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Shasta Regional Medical Center participates in first “beating heart” transplant on the West Coast

Redding, California, September 22, 2020 - Shasta Regional Medical Center partnered with UC San Diego Health, to be the first hospitals on the West Coast to participate in a heart transplant surgery from a donor after circulatory death, or DCD, using a new portable organ care system. The successful surgery is part of a national interventional clinical trial that could increase organ donation by an estimated 20-30 percent, resulting in less waiting time for patients in need of a new heart.

DCD involves retrieving organs from hospitalized donors who have died because their heart has stopped, either naturally or because life support has been discontinued.

Until recently, only hearts from patients who have been declared brain dead (DBD) were recovered for transplantation in the United States because of the need to perform a functional assessment of the organ before transplant. For DCD patients, with prior consent, surgeons remove the organ — within 30 minutes — and connect it to a machine that perfuses the heart with warm, oxygenated blood, reviving and keeping the organ beating and functional for assessment and possible transplantation. The warm perfusion system can potentially keep the organ viable for longer periods than traditional cold storage, allowing for transporting organs over much longer distances.

“The use of this new portable Organ Care System, is changing the standard for heart transplants. Not only will this new system increase the number of hearts available for those in need, but it can also optimize the timing of the transplant operation and utilization of operating room resources. We are proud to partner with UC San Diego in this West Coast first procedure”, said Casey Fatch, Chief Executive Officer, Shasta Regional Medical Center.

By utilizing the new warm perfusion transport system, developed by TransMedics, a U.S.-based biotech company, surgeons have greater access to hearts that would otherwise not be used for transplant due to concerns about functionality or logistics.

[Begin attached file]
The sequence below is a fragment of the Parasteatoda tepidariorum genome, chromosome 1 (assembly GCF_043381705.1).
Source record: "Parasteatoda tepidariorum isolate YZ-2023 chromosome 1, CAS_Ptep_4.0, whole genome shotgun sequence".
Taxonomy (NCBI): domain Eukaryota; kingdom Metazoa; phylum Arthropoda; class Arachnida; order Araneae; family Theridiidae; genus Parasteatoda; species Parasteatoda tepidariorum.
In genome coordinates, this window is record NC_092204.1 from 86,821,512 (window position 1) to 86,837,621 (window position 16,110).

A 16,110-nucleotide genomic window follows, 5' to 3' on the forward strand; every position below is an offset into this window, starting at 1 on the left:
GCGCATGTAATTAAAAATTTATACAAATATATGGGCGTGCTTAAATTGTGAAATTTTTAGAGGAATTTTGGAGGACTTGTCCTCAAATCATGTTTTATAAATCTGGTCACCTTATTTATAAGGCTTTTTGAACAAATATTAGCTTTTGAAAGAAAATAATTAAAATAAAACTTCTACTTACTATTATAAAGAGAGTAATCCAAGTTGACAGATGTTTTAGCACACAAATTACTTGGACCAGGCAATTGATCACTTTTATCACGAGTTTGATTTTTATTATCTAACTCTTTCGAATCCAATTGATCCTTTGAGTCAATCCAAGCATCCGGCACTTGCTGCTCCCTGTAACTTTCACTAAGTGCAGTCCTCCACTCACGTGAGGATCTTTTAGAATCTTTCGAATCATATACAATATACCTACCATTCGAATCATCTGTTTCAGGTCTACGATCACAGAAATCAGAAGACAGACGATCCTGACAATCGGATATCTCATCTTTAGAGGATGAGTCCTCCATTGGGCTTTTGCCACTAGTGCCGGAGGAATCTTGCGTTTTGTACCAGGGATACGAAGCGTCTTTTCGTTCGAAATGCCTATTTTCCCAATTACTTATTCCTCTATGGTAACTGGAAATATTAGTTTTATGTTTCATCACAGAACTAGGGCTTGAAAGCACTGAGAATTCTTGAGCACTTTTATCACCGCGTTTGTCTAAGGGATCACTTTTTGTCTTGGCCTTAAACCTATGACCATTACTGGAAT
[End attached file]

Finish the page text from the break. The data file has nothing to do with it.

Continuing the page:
Currently, hearts intended for transplant are stored and transported in a cold preservation solution for a finite time, preferably under four hours to minimize tissue damage caused by oxygen deprivation. Because donor hearts must be transported and transplanted quickly, donor availability is restricted geographically.

“While cold preservation for organs has allowed for viable transplant options, we are severely limited by time in order to perform a successful transplant,”. “With the pump we can address this challenge as the heart is continually beating and receiving blood flow, resulting in an extended amount of time allowed between organ retrieval and transplant by up to 20 hours.” The benefit being, teams can travel longer distances to procure organs for those in need”, stated Mark Mitchelson, Chief Nursing Officer, Shasta Regional Medical Center.

The American Heart Association estimates 6 million Americans are living with heart failure, with approximately 60,000 suffering end-stage disease when conventional therapies no longer work. For these persons, a heart transplant becomes the only life-saving option. In 2019, according to the federal Health Resources & Services Administration, 3,553 heart transplants were performed. More than 3,500 are currently on the national waiting list for a heart transplant, including 50 persons in the San Diego region, according to Lifesharing, a federally designated nonprofit group that coordinates organ and tissue donation in San Diego and Imperial counties.

Waiting times for a heart transplant vary, from days to, more often, months — and in some cases, years, depending upon listing status. Over the last five years, an average of 318 persons on the heart transplant wait list have died each year waiting for a donor organ.